Roll Call: Latest News on Capitol Hill, Congress, Politics and Elections
November 22, 2014

Education is Producing a Nationwide Gentrification Effect

Emily Badger: The disparity between college and high school graduates’ wages has “widened as our economy has shifted to bestow greater and greater rewards on the well-educated. By 2000, that number was about 57 percent. By 2011: 73 percent.”

“These figures, though, reflect only part of the inequality that has pushed the lives of college and high school graduates in America farther apart. As the returns to education have increased, according to Stanford economist Rebecca Diamond, the geographic segregation of the most educated workers has, too — and not by neighborhood, but by entire city.”

“Diamond describes this as a kind of nationwide gentrification effect.”

“The larger the share of a city’s workforce that’s made up of college graduates, the more expensive it is to live there.”

And “those cities with a higher share of college grads yield higher wages for them, too. Diamond found that a 1 percent increase in a city’s college employment ratio corresponded with a 0.3 percent increase in wages for college graduates:”

college wages Education is Producing a Nationwide Gentrification Effect

The bottom line: “The economic well-being gap — including access to places with a better quality of life — grew even wider.”

  • UnionLeague

    In that case the South will always be the the cheapest place to live.

    • tzalinsky

      Did you even read the article? What a stupid quip.

      • r. d.

        i read it and live in the south thanku

  • tzalinsky

    A Stanford economist “discovered” that it’s getting more expensive to live in big cities where all the work for educated people are. Brilliant.

  • embo66

    “The educated also self-sort, with productive people living in the suburbs and ‘those others’ living in the central city skyscrapers”

    Between 2000 and 2011 the number of people living below the federal poverty line in the suburbs grew by 64 percent, more than twice the rate in cities.

    http://www.cbsnews.com/news/poverty-in-the-suburbs-hidden-and-growing/

    Besides, where do you think all your “productive” suburbanites actually work? Most of them have to commute into the Big Bad City.

    • mreport

      I live in Plano, a bedroom community established
      to house the workers in the ‘TeleComm Corridor’
      just to the south, including Texas Instruments.
      Except for the artificial abnormalities of certain
      bureaucratic beehive communities, it has the highest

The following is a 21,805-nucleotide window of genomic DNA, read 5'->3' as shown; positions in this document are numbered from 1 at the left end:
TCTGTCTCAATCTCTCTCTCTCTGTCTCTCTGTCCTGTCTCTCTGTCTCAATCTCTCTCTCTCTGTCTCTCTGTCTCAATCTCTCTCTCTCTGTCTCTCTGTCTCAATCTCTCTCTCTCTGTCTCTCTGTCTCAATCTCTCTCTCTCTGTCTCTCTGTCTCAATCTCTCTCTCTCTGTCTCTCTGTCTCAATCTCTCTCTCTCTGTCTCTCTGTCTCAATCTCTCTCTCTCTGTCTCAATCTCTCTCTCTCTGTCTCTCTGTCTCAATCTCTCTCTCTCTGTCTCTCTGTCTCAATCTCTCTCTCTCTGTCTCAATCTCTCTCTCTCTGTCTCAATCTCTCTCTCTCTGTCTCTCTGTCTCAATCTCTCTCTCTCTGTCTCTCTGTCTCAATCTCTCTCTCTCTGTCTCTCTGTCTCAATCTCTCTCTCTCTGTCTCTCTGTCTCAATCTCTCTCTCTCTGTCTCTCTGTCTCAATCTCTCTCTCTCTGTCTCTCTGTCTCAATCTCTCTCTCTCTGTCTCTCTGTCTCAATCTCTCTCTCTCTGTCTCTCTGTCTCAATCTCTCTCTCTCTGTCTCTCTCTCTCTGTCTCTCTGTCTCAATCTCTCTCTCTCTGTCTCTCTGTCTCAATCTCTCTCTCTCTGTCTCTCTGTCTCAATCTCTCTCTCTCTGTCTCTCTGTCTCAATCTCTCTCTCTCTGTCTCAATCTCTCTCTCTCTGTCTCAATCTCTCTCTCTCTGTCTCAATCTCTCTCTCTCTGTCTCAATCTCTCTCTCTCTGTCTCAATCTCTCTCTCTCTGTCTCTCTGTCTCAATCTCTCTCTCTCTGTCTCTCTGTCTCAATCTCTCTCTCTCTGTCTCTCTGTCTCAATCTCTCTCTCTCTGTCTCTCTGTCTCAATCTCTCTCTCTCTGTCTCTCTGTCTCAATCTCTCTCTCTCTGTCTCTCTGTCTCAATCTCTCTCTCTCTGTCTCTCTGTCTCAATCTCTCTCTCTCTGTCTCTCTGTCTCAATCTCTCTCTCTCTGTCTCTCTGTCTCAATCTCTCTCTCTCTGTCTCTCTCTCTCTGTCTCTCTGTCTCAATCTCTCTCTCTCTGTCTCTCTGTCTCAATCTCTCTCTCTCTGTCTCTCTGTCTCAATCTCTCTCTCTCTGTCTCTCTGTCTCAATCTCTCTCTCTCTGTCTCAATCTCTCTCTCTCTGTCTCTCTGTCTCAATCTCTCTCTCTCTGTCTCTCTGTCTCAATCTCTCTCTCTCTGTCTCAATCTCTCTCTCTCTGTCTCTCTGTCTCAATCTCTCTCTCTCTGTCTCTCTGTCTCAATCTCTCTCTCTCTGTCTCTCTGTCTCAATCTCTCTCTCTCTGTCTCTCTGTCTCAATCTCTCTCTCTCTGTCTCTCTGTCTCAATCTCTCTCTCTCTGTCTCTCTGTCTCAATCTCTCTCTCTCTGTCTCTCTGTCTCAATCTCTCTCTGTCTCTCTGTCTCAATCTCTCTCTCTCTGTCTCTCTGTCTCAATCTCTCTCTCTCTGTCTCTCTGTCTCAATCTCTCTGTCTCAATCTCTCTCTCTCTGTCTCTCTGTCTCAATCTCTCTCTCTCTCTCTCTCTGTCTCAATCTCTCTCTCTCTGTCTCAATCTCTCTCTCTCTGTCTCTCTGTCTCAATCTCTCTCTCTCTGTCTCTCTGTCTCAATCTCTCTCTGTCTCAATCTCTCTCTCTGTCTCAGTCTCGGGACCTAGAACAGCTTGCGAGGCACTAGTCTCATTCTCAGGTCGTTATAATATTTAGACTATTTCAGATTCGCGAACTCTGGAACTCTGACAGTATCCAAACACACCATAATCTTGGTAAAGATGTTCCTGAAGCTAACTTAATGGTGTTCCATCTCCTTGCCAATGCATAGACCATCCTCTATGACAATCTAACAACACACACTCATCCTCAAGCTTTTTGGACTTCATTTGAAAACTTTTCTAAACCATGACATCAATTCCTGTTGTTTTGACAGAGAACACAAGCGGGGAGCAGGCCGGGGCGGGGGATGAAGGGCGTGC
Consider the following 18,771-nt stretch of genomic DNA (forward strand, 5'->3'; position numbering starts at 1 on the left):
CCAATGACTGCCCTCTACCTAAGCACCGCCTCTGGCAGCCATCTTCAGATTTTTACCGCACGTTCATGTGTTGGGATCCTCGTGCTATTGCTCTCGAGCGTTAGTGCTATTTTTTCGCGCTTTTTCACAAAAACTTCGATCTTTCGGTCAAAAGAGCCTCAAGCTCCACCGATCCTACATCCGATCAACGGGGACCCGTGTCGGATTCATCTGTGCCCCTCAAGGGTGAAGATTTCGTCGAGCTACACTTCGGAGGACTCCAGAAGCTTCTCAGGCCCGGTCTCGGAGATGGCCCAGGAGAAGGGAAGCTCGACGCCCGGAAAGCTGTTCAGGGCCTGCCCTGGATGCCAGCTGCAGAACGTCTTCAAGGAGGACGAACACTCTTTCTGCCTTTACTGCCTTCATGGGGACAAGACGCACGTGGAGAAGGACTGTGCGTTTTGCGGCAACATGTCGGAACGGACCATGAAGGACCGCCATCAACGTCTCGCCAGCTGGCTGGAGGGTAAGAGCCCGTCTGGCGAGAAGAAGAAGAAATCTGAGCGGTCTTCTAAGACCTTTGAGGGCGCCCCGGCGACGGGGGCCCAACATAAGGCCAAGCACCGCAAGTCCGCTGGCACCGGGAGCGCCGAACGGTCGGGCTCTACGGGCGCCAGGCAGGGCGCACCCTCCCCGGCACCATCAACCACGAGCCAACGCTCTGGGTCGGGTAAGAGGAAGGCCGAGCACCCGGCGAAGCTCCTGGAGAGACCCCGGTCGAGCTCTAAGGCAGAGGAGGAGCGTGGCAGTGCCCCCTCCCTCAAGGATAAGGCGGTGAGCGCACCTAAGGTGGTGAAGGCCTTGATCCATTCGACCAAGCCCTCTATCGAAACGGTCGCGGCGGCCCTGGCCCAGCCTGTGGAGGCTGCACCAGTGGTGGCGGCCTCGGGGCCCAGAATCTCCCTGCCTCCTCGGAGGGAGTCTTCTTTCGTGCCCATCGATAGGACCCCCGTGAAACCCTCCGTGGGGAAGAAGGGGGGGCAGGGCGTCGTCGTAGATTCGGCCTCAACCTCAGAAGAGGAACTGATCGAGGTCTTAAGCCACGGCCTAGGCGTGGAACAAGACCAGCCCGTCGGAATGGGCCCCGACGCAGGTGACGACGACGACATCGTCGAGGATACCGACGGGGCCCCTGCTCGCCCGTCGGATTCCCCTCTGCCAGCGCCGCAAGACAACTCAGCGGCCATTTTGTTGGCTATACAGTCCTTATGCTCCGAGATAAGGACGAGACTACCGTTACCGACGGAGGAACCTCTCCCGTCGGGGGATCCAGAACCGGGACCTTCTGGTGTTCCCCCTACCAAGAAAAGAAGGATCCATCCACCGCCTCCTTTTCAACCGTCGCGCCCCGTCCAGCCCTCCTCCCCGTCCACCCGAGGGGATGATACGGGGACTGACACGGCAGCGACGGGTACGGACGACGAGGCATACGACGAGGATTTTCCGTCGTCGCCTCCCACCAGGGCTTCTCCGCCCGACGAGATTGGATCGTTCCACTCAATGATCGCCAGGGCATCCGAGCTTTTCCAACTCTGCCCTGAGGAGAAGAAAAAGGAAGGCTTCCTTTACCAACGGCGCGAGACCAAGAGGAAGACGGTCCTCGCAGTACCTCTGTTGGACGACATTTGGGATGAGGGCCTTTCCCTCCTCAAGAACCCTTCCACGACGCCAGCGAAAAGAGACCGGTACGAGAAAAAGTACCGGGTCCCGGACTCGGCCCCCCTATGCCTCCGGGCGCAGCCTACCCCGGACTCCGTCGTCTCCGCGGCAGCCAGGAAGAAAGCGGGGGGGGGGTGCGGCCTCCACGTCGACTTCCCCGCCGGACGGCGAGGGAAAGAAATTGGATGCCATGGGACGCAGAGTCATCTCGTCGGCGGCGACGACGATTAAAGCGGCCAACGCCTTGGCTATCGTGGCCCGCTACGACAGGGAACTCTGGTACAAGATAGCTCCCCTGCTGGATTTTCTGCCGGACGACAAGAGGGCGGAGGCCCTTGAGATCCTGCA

income of an city in the country, and yes, the Feds
      ‘Section Eight’ scheme has introduced us to the
      Underclass. Perhaps ‘workers engaged in productive
      manufacturing work’ is a better description.

      • embo66

        Well, bully for you.
        But how awful that you must be “introduced” to poor people! The horror!!

        I am ecstatic that you are in Texas — and I am not.

        • mreport

          When the Underclass stop receiving their welfare checks,
          you may well wish you were living in Texas, if you are now
          living in any large city in a Blue state.

          • embo66

            What a hoot! Do you really talk like this in real life?!? Guess I better bone up on my self-defense skills, in case “the Underclass” decides to run amok a little early!
            LOL . . .
            Honey, go soak your head; you need it.

          • pugwis

            I live in Santa Cruz, California. This little 50,000 person town has the highest property crime rate in California. It is loaded with “poor people”. They commit the rapes, burglaries, shootings, and all the rest. They sleep on the streets, in doorways, and camp on the levee. “Self defense skills”? We finally bought a couple of guns following a string of drug busts and stabbings within a block of our house. Why is all this happening? Because the City Council pampers the bums and illegals. They attract the “underclass”. Surrounding cities don’t have this problem. They kick the bums out. They’ve already “run amok” down here.

          • hcat

            This isn’t section 8, sounds like. These are street people.

  • pugwis

    I’ve owned four companies and know many other business owners who hire for a variety of jobs. I go back a long way – to when most kids didn’t have college degrees. I find that the jobs that used to require a high school degree now require a college degree. The nature of the work hasn’t changed, just that there are so many college grads out there that you pick them for the same job a high school kid could do easily. The pay is the same. If college kids are taking jobs away from high school kids, they would be getting the higher pay that the high school kids used to get. If this is true, the graph is measuring the wrong thing. It is measuring the surplus of college grads.

  • Billy_Durant

    The biggest shift has not been towards the educated. It has been the shift from manufacturing jobs to service sector jobs for the less educated. That shift was accurately predicted decades ago. We also have used “social engineering” to push more and more births into the lower classes where education is less valued and not as accessible.

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